Financial Fraud: Clifton Burch and Peter McKean Convicted To Commit Mail And Wire Fraud All In Connection With a Federal Construction Contract

Financial Fraud
Bay Area Contractors Convicted In Scheme To Rig Bids For Department Of Energy Building Contract

Bay Area Contractors Convicted In Scheme To Rig Bids For Department Of Energy Building Contract

Clifton Burch and Peter McKean Convicted After Trial of Submitting False Bid for Construction of Lawrence Berkeley Lab Facility

SAN FRANCISCO - Clifton Burch and Peter McKean were convicted by a federal jury today of conspiring to defraud the United States in connection and conspiracy to commit mail and wire fraud all in connection with a federal construction contract, announced United States Attorney David L. Anderson, Federal Bureau of Investigation Special Agent in Charge John F. Bennett, and Department of Energy Inspector General Teri L. Donaldson. The guilty verdicts follow a two-week trial before the Honorable Charles R. Breyer, U.S. District Judge.

The jury found that Burch, 50, of San Lorenzo, and McKean, 50, of San Mateo, conspired with Derf Butler to submit fraudulent bids to construct a building at Lawrence Berkeley National Laboratory (LBNL).

The investigation arose out of the investigation of Senator Leland Yee, Raymond “Shrimp Boy” Chow, and others. In the course of that investigation, Derf Butler was overheard discussing a bid-rigging opportunity. Butler stated that he had contractors who would “play ball” and help with a scheme to commit bid-rigging. Butler’s comments led to an undercover investigation of bid-rigging in the Bay Area. Building contracts at LBNL are paid for and overseen by the U.S. Department Energy (DOE). Contractors seeking construction work with LBNL and the DOE are legally required to obtain work through a competitive bidding process. In this case, Burch and McKean agreed with Butler to submit, or participate in the submission of, fraudulent and non-competitive bids to perform the renovation of LBNL Building 84. Specifically, Butler agreed to take steps to ensure that a particular “developer” – in reality, an undercover agent – won the contract by ensuring the lowest bid on the renovation project was provided by the developer. Butler helped to orchestrate the submission of bids by Burch and McKean in amounts dictated by Butler and the developer. The evidence at trial showed that Burch and McKean understood the bids were not genuine bids and were intended to be higher than the bid submitted to the DOE by the developer. Burch and McKean expected to get payment and work after the developer secured the contract.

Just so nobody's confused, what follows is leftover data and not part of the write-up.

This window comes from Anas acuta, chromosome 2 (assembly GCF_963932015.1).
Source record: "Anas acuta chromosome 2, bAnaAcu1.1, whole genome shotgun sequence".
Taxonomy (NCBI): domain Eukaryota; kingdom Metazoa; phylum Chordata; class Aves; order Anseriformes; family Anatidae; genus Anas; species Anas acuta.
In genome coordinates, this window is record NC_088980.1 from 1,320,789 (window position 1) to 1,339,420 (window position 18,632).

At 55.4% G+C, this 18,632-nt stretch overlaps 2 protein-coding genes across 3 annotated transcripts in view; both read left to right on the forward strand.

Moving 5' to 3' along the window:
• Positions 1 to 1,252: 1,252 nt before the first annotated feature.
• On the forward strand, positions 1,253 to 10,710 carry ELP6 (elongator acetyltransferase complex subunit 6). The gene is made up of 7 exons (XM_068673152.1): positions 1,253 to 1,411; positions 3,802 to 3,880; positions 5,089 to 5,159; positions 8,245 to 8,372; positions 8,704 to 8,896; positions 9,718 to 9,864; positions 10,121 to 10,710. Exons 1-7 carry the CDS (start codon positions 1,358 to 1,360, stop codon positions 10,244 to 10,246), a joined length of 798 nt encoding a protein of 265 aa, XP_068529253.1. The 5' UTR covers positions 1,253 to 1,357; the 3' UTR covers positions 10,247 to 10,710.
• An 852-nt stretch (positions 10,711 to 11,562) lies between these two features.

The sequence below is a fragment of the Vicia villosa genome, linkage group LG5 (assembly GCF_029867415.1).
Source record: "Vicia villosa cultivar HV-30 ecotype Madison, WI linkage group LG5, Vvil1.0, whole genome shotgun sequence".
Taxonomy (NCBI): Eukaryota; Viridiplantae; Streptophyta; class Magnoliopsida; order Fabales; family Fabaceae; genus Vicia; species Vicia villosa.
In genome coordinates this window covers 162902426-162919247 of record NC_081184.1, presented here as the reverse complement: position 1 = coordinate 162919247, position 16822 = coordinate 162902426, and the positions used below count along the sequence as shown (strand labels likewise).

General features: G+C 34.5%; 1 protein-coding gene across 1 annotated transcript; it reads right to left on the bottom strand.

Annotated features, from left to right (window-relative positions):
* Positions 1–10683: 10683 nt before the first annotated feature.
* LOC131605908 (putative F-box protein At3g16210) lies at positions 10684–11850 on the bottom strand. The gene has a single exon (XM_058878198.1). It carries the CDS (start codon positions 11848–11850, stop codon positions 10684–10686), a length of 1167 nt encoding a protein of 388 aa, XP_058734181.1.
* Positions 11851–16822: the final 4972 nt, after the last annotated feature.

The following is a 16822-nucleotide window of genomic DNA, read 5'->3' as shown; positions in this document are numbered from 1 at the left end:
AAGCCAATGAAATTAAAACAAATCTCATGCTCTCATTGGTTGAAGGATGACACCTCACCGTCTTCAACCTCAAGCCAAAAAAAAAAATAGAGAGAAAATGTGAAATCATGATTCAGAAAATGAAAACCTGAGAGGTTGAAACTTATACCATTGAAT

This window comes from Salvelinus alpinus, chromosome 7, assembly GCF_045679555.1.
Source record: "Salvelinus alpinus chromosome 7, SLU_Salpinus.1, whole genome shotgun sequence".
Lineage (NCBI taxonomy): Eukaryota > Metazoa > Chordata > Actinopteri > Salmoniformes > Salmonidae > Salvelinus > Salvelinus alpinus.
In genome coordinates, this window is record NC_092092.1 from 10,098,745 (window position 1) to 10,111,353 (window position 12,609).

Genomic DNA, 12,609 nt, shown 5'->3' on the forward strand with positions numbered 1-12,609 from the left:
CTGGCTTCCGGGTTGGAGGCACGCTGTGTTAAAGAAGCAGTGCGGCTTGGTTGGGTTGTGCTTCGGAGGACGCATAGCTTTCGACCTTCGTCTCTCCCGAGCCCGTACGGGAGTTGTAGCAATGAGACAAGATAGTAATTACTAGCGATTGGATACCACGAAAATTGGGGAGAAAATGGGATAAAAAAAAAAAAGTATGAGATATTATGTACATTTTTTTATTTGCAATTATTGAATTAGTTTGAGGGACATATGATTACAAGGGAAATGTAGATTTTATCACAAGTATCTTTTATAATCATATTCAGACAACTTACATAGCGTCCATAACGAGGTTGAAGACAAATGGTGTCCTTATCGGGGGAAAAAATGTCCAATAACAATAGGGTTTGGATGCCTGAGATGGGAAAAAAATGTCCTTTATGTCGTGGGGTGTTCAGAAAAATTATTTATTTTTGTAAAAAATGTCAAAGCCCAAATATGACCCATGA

Butler met with the developer in July of 2013, at which time Butler agreed to locate contractors to submit bids for the DOE contract in amounts higher than the contractor’s bid. On July 30, 2013, Butler met with Burch and McKean, each of whom agreed to submit a separate bid that would be higher than $5.7 million, the amount of the bid that would be submitted by the developer.

Butler also was given additional payments after Burch and McKean submitted the fraudulent bids. Specifically, on August 26, 2013, Burch mailed a bid for the contract to the LBNL in the amount of $7,125,000 and on October 3, 2013, McKean emailed a bid in the amount of $6,300,000. Burch and McKean both were told they would be given work as a sub-contractor and the construction manager on the project after the developer was awarded the bid.

A federal grand jury handed down a superseding indictment on November 8, 2018. Burch and McKean both were charged with one count of conspiracy to defraud the Unite States, in violation of 18 U.S.C. § 371, and one count of conspiracy to commit mail and wire fraud, in violation of 18 U.S. C. § 1349. Pursuant to today’s verdict, the defendants were convicted on all counts.

Butler pleaded guilty to his role in the scheme on October 17, 2018. Judge Breyer scheduled Butler’s sentencing hearing for March 27, 2019.

Judge Breyer scheduled the defendants’ sentencing hearing for June 19, 2019. The maximum statutory penalty for conspiring to defraud the United States is five years in prison and a $250,000 fine. The maximum statutory penalty for the conspiracy to commit mail and wire fraud count is 20 years in prison and a $250,000 fine. Further, additional periods of supervised release, fines, and restitution also may be imposed, however, any sentence will be imposed by the court only after consideration of the U.S. Sentencing Guidelines and the federal statute governing the imposition of a sentence, 18 U.S.C. § 3553.

Assistant U.S. Attorneys Cynthia Frey and William Frentzen are prosecuting the case with the assistance of Helen Yee, Rosario Calderon, Bridget Kilkenny, and Danielle Allison. The prosecution is the result of an investigation by the Federal Bureau of Investigation and the DOE Office of the Inspector General.

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